0

There is an attached device on the motherboard and the NTP service tries to read data from it (the attached device link is in /dev directory). Using SELinux enforcing, the service status errors that it has not permission to access the device. Setting SELinux to disabled, solve the problem but it's not the standrad way to do that.

I know someone should create a new SELinux policy in such situations. Assuming the NTP service tries to read /dev/gps0, can somebody give an example on how to write a SELinux rule for that?

  • Out of curiosity, what label is applied to /dev/gps0 (you can view using ls -Z /dev/gps0)? – sebasth Oct 3 '18 at 7:31
  • @sebasth lrwxrwxrwx root root ? /dev/gps0 -> ttyUSB0 – Soheil Pourbafrani Oct 3 '18 at 7:33
  • You should use SELinux in permissive mode, instead of disabling it. In permissive mode rules are not enforced, but logs are generated. Can you enable SELinux in permissive mode and check the label again? (I recommend checking the link before you proceed) – sebasth Oct 3 '18 at 7:36
2

Generally, when dealing with SELinux and standard services included in RHEL/CentOS distribution, you should first read the appropriate <servicename>_selinux man page.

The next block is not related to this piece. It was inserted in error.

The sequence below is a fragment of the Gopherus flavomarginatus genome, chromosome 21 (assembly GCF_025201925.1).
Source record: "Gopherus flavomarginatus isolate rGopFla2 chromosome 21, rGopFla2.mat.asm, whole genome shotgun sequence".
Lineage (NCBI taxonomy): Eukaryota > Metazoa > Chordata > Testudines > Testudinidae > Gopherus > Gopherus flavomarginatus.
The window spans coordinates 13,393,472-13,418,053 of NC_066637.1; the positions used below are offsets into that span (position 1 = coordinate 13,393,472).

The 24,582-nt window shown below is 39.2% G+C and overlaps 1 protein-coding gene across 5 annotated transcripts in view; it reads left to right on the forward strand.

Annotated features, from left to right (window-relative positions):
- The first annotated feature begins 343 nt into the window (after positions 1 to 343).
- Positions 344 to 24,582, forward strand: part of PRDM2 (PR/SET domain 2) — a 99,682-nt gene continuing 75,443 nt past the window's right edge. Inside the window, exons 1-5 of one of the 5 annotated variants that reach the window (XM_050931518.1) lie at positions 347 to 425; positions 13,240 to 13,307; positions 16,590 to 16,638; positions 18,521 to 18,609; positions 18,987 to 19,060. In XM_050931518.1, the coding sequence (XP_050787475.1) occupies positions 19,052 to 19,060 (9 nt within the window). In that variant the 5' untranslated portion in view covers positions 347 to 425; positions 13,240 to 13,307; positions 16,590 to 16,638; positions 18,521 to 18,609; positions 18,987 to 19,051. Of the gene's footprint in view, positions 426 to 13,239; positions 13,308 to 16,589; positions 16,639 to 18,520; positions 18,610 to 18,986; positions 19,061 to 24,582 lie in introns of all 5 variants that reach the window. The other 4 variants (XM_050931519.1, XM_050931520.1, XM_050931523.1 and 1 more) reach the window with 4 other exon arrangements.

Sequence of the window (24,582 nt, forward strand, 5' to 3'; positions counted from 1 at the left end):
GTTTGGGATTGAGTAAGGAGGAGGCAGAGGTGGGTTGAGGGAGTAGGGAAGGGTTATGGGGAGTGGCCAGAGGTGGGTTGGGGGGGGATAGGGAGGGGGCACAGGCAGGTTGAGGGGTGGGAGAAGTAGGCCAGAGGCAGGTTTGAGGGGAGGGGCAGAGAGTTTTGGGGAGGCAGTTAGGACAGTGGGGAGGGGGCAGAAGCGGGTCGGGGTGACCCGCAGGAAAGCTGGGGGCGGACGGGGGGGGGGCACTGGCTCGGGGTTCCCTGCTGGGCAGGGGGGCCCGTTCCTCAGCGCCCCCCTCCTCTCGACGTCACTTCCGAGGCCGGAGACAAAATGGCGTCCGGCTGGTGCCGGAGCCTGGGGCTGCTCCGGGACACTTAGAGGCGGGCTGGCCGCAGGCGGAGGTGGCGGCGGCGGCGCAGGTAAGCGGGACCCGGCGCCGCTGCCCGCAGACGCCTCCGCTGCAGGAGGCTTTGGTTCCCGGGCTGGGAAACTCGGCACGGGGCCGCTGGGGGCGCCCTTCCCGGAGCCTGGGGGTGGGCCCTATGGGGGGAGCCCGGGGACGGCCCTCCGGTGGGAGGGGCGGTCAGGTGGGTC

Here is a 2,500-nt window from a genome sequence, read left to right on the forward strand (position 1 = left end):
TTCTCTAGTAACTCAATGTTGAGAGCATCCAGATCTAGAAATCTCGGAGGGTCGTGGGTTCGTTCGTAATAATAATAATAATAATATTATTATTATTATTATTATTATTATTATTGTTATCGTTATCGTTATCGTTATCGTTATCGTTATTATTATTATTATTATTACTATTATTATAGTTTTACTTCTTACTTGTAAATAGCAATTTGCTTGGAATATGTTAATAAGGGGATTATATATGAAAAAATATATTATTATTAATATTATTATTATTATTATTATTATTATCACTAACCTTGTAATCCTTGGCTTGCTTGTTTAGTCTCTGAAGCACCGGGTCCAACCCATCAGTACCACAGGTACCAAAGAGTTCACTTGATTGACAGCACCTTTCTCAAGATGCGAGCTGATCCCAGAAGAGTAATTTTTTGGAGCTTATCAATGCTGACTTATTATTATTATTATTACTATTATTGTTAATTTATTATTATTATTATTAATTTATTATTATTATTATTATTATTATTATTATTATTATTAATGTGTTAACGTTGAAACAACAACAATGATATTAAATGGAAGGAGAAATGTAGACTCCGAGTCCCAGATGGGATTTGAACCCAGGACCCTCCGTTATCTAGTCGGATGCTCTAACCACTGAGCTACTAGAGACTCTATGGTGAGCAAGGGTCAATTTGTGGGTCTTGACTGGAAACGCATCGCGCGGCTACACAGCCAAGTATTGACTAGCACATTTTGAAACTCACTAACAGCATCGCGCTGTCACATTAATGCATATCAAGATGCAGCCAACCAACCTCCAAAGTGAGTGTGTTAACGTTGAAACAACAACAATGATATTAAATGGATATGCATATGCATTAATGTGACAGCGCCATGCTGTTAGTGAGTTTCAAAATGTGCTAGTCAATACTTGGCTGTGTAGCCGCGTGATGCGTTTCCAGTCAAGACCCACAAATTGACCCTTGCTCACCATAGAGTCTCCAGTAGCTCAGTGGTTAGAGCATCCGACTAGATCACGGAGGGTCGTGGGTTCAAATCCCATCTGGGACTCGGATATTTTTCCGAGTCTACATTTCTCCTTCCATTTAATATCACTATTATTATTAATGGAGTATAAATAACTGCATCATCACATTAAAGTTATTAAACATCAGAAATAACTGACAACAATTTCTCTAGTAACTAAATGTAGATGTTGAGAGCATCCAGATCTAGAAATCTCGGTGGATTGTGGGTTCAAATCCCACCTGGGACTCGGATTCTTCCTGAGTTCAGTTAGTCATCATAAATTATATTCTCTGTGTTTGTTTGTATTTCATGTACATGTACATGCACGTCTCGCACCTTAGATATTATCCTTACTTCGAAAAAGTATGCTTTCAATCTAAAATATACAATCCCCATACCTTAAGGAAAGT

In this case, on RHEL 7 at least, ntpd's SELinux policy includes SELinux file type label gpsd_tmpfs_t, which suggests that the policy might have built-in support for ntpd communicating with GPS devices via gpsd. Setting up gpsd and then communication between it and ntpd might be the way to keep the tightest possible SELinux policy while using a GPS device with ntpd.

Alternatively, you can use semanage permissive -a ntpd_t to switch SELinux to permissive mode for the ntpd process only.

When in permissive mode, you can then find the messages referring to /dev/gps0 or /dev/ttyUSB0 in the audit logs (see /var/log/audit) and feed them to the audit2allow tool. It should tell you the exact SELinux policy changes needed to allow ntpd to access the GPS device directly.

  • Thanks, I found this in audit.log file: type=AVC msg=audit(1538395083.420:527): avc: denied { read write } for pid=19160 comm="ntpd" name="ttyUSB0" dev="devtmpfs" ino=60814 scontext=system_u:system_r:ntpd_t:s0 tcontext=system_u:object_r:usbtty_device_t:s0 tclass=chr_file. How can I use it to apply on SELinux policy? – Soheil Pourbafrani Oct 3 '18 at 8:55
  • You can use audit2allow as explained in the answer. – sebasth Oct 3 '18 at 9:12
  • After the command semanage permissive -a ntpd_t, how can I revert SELinux settings for ntpd? I tried semanage enforcing -a ntpd_t but it didn't work! – Soheil Pourbafrani Oct 3 '18 at 10:53
  • To remove the type-specific permissive setting, use semanage permissive -d ntpd_t. See man semanage-permissive for details. – telcoM Oct 3 '18 at 12:00

Your Answer

By clicking “Post Your Answer”, you agree to our terms of service, privacy policy and cookie policy

Not the answer you're looking for? Browse other questions tagged or ask your own question.